The Sound Of Silents
The men and women who labored in the ghostly light of the great screen to make the music that accompanied silent movies were as much a part of the show as Lillian Gish or Douglas Fairbanks
August/September 1985 | Volume 36, Issue 5
From original mood music to original scores for whole films was only a small step. But it was not until 1915 that D. W. Griffith took it with his tremendously innovative, distressingly racist epic, The Birth of a Nation. For this film, Griffith (who had studied music in Louisville and New York) and Joseph Carl Breil, orchestra leader and composer, prepared the first “full orchestral score,” constructed on symphonic lines, for an American film. Breil wrote some of the music himself, most notably the love theme for the Little Colonel and Elsie Stoneman, which, published separately as “The Perfect Song,” eventually became the theme song for the “Amos and Andy” radio show. The score also made use of traditional American tunes like “Dixie” and “The Star-Spangled Banner” and, in addition, lots of music from the great masters: Grieg’s “In the Hall of the Mountain King” for scenes of the evacuation of Atlanta and Wagner’s “Ride of the Valkyries” for the ride of the Klansmen in the last two reels. Elsewhere it appropriated Massenet, Dukas, Suppé, Weber, Bellini, Smetana, Tchaikovsky, Haydn, Verdi, Bizet, Offenbach, Mozart, Schumann, Flotow, Mahler, Rossini, Bach, Brahms, and Liszt. The cuing was precise and detailed throughout, and the score as a whole established standards for film music that influenced all subsequent film-makers. Griffith’s production has been called the “most discussed film and film musical score” of all time, and after its premiere at a legitimate theater on Broadway at two dollars a ticket in March 1915, film music acquired a prestige in this country that it had never before possessed.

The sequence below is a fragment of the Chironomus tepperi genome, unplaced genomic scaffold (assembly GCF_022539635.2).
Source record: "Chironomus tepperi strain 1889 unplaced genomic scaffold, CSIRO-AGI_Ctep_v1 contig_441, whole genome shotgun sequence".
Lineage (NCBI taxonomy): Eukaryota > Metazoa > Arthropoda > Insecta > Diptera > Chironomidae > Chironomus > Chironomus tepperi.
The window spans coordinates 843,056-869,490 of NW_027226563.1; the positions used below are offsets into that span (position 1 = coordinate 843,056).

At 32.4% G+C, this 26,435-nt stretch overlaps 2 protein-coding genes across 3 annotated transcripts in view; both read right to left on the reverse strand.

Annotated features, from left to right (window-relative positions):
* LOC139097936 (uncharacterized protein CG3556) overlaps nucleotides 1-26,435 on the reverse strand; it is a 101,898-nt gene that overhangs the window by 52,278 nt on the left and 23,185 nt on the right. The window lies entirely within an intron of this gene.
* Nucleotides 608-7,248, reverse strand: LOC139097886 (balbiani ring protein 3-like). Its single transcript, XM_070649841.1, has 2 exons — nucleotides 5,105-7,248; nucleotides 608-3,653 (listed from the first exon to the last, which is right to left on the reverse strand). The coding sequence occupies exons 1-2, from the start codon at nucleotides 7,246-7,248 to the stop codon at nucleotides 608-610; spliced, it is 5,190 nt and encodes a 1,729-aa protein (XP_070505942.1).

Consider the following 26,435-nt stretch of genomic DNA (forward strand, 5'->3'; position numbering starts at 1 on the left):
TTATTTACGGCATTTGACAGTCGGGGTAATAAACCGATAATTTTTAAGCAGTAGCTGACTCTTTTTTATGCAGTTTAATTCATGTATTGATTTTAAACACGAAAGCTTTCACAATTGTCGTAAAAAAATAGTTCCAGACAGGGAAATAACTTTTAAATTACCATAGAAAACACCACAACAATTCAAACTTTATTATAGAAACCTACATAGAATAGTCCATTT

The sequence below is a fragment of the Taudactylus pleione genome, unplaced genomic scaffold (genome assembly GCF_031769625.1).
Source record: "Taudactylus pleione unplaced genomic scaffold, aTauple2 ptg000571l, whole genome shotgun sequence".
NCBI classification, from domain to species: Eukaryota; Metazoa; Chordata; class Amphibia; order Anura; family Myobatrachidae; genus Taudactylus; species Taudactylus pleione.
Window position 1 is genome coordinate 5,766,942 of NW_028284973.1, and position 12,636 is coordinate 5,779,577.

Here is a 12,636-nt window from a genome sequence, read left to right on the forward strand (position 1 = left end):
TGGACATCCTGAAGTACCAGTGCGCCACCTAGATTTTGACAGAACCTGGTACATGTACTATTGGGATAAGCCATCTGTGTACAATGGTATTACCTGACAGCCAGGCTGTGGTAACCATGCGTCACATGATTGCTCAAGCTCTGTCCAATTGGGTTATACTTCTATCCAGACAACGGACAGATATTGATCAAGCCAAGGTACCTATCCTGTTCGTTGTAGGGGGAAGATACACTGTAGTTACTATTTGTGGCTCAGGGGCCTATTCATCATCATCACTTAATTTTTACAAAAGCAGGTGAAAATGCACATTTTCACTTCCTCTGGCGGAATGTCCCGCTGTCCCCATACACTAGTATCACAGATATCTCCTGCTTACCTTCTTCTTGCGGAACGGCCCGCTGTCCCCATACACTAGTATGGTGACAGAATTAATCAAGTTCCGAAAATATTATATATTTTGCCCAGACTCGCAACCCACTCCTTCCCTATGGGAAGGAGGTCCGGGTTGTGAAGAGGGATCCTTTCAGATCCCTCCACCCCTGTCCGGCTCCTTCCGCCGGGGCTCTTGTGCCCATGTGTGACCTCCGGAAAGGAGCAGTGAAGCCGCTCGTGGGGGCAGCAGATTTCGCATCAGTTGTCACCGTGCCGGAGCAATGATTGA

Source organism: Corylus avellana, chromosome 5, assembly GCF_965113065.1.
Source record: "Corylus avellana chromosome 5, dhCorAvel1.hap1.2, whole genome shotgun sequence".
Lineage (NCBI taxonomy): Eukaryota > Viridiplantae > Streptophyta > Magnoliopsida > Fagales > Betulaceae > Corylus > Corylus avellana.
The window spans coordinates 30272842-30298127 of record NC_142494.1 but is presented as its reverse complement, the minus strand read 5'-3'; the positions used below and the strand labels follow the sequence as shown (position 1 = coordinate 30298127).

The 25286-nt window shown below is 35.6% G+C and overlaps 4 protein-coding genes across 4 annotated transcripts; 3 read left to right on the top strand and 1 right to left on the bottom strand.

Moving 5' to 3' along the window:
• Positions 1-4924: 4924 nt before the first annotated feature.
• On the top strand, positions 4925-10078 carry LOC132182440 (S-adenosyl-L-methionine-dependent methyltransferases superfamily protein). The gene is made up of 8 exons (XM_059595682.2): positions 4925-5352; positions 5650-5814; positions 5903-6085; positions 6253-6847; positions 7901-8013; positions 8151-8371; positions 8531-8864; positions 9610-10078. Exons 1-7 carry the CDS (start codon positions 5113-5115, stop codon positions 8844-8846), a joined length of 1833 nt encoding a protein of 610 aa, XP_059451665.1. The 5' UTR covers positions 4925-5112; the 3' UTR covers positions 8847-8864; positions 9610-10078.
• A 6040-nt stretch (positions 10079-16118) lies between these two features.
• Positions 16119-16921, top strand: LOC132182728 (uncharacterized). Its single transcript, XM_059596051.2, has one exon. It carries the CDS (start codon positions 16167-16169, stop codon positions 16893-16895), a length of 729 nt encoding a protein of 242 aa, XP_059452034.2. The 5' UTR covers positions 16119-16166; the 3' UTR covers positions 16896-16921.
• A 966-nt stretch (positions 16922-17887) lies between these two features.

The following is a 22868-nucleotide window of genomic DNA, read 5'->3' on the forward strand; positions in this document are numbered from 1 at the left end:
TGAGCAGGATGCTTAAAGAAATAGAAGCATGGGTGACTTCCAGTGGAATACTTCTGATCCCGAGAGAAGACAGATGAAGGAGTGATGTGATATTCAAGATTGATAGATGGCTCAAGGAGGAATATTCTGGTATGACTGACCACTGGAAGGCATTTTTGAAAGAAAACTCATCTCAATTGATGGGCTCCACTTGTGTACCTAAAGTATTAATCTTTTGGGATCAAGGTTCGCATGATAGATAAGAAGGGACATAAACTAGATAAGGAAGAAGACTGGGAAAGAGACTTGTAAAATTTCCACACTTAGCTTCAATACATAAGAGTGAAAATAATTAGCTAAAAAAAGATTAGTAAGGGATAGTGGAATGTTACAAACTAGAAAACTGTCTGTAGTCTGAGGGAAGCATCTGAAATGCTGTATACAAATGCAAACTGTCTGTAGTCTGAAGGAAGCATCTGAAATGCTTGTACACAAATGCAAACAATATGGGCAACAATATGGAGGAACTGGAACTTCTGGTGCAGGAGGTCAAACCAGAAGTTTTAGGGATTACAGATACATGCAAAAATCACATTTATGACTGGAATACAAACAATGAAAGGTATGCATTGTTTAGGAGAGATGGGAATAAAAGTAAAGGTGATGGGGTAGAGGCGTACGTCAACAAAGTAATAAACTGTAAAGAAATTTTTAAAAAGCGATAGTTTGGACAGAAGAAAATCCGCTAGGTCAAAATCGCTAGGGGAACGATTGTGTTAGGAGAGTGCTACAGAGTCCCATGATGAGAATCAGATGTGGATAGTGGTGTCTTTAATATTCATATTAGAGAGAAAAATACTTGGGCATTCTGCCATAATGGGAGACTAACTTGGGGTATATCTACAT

After The Birth of a Nation, original scores for major productions became practically de rigueur. Breil did the score for Griffith’s Intolerance the following year, and special music was prepared for all of the most famous Hollywood movies of the twenties: Orphans of the Storm (Louis M. Gottschalk and William F. Peters, 1922), The Covered Wagon (Hugo Riesenfeld, 1923), Greed (Leo Kampenski, 1924), The Iron Horse (Erno Rapee, 1924), The Big Parade (David Mendoza and William Axt, 1925), Ben Hur (Mendoza and Axt, 1926), and Don Juan (Mendoza and Axt, 1926).
There was even “original” music for the silent version of La Bohéme (1926). Puccini’s estate was in litigation when the film was being made, and his music was unavailable, so David Mendoza and William Axt did a substitute score that the critic George Jean Nathan liked better than Puccini’s.
American film music had come a long way from its early hit-and-miss days. For the screening of Germany’s expressionistic The Cabinet of Dr. Caligari in New York in 1921, the Capitol Theater manager S. L. “Roxy” Rothafel and his musical director Erno Rapee had made use of composers never before heard (or heard of) by mass audiences—Debussy, Strauss, Stravinsky, Prokofiev, and Schoenberg—and Musical America heartily endorsed Roxy’s judgment that it was the “most daring musical achievement in the history of the American motion-picture theater.” When The Birth of a Nation was revived at the Capitol a little later, the original score had come to seem too elementary, and it was replaced by a more sophisticated one. “The art of musical presentation,” explained Roxy, “had progressed so markedly during the seven years since The Birth of a Nation was first produced, that different standards and methods of adaptation have educated the public to new musical values. …” By 1921 there were probably sixty theaters in the country with orchestras of thirty or more instruments; and there were hundreds more with small orchestra combinations or large organs, and thousands with pianists conscientiously consulting moodmusic collections and cue sheets. The largest theaters had huge libraries of film music and whole music staffs consisting of musical directors, conductors, associate conductors, concertmasters, vocal coaches, organists, and vocalists. Eugene Ormandy was assistant conductor at the Capitol Theater in New York and was permitted on occasion to conduct for newsreels, and Jan Peerce was one of the Capitol’s vocalists.